Casting a Tight Net

Stanford Social Innovation Review
  • Sarah Murray
  • Fall 2015

The exploitation of workers in the Thai seafood industry is one of the worst examples of human rights abuse in the world today. Humanity United is pursuing a strategy that combines carrots and sticks—collaboration and activism—to confront that problem.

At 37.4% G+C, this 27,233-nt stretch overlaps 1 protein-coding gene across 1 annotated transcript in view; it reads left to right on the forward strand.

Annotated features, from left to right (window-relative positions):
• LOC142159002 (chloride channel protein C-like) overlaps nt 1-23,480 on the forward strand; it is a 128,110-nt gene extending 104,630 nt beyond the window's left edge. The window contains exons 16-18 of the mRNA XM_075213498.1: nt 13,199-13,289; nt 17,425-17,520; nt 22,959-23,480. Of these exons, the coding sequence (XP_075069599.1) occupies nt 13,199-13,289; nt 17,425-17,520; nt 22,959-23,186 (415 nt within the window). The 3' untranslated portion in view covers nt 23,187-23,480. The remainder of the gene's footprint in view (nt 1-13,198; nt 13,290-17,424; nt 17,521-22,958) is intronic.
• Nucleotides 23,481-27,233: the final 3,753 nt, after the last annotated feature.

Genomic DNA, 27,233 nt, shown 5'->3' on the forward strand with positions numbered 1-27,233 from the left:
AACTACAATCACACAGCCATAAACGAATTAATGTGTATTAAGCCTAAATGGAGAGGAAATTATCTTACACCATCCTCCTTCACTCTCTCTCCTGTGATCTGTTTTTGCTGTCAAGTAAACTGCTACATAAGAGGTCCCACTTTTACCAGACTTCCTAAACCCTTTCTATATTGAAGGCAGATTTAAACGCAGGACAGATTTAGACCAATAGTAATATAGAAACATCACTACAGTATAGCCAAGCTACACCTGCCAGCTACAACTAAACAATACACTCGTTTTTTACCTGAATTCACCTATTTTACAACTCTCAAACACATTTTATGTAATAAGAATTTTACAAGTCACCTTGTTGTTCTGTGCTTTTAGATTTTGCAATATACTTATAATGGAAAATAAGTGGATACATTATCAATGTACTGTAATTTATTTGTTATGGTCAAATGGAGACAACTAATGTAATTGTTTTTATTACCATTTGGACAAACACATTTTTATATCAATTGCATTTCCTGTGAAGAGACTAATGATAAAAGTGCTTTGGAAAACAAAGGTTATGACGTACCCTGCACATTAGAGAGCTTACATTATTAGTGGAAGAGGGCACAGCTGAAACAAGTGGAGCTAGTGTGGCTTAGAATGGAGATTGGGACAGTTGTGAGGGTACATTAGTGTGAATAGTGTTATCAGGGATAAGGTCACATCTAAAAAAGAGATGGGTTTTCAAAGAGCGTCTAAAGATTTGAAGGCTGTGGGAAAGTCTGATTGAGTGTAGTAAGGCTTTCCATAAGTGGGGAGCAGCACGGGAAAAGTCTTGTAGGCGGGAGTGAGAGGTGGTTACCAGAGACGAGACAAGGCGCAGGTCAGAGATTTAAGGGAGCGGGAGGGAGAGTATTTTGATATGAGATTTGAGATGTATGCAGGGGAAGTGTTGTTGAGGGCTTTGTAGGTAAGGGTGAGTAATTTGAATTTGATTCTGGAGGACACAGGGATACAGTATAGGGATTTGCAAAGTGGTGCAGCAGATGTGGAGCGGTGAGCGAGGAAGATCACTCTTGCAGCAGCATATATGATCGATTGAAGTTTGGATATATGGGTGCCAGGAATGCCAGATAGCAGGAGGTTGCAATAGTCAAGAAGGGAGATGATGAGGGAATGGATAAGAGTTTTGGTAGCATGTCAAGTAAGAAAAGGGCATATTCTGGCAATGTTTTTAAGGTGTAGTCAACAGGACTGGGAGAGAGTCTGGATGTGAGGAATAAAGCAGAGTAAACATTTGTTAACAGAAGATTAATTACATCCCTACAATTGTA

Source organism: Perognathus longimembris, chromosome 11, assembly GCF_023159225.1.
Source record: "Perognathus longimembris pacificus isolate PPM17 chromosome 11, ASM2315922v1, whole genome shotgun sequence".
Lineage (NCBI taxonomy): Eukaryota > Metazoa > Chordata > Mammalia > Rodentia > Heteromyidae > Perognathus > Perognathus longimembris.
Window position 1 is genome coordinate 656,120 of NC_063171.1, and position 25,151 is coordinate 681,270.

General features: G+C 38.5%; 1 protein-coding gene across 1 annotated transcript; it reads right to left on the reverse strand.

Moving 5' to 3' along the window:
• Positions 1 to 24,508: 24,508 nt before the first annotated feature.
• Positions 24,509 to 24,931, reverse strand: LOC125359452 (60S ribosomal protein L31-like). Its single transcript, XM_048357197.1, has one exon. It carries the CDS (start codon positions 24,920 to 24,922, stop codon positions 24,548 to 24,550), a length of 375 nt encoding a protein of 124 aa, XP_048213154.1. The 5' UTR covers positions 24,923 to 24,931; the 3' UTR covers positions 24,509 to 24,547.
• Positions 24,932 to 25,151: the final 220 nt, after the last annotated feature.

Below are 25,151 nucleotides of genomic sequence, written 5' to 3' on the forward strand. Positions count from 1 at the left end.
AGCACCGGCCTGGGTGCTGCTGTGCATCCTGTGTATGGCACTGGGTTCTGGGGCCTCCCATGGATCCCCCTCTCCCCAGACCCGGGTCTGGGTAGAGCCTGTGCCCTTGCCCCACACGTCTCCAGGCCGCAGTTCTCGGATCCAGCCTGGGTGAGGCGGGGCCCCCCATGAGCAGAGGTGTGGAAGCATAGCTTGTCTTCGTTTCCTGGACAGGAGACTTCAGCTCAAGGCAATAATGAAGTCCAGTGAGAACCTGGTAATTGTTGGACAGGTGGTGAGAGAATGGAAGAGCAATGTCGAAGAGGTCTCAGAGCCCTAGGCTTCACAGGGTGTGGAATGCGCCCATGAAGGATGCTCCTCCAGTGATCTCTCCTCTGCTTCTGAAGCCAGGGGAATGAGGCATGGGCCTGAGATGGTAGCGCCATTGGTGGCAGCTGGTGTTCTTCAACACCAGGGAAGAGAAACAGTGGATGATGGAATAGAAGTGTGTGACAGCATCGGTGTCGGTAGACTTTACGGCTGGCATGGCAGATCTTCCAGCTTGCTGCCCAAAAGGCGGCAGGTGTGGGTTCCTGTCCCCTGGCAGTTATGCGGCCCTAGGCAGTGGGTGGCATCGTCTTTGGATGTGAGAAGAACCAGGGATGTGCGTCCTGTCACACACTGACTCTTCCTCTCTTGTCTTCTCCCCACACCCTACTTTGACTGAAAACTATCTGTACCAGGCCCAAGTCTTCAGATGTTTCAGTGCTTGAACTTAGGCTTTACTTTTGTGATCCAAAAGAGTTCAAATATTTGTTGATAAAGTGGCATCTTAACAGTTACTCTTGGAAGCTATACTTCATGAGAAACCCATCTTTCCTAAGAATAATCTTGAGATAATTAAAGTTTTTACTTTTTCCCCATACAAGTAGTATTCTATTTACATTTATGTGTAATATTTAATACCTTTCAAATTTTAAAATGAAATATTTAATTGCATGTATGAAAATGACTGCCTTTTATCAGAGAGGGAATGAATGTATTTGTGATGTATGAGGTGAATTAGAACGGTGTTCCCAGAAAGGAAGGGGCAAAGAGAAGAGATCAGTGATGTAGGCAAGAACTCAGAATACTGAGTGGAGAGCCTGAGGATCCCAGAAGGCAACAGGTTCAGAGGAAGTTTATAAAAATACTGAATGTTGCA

In June 2014, The Guardian newspaper published a series of reports1 that detailed the practice of human trafficking in the Thai fishing industry. Migrant workers had paid brokers to help them find work in Thai factories or on Thai construction sites. Instead, the brokers or their associates had sold the workers to fishing boat captains—at a price of less than $400, in some cases. One trafficking victim said that he had witnessed the killing of roughly 20 of his fellow workers. He had even seen members of a fishing boat crew tie one worker by his limbs to the bows of four vessels, so that the ocean waves would tear the worker’s body apart. Such abuses, according to the Guardian investigation, lay at the heart of the industry that puts shrimp on the tables of consumers all around the world. Much of the global seafood industry, in short, is built on a modern form of human slavery.

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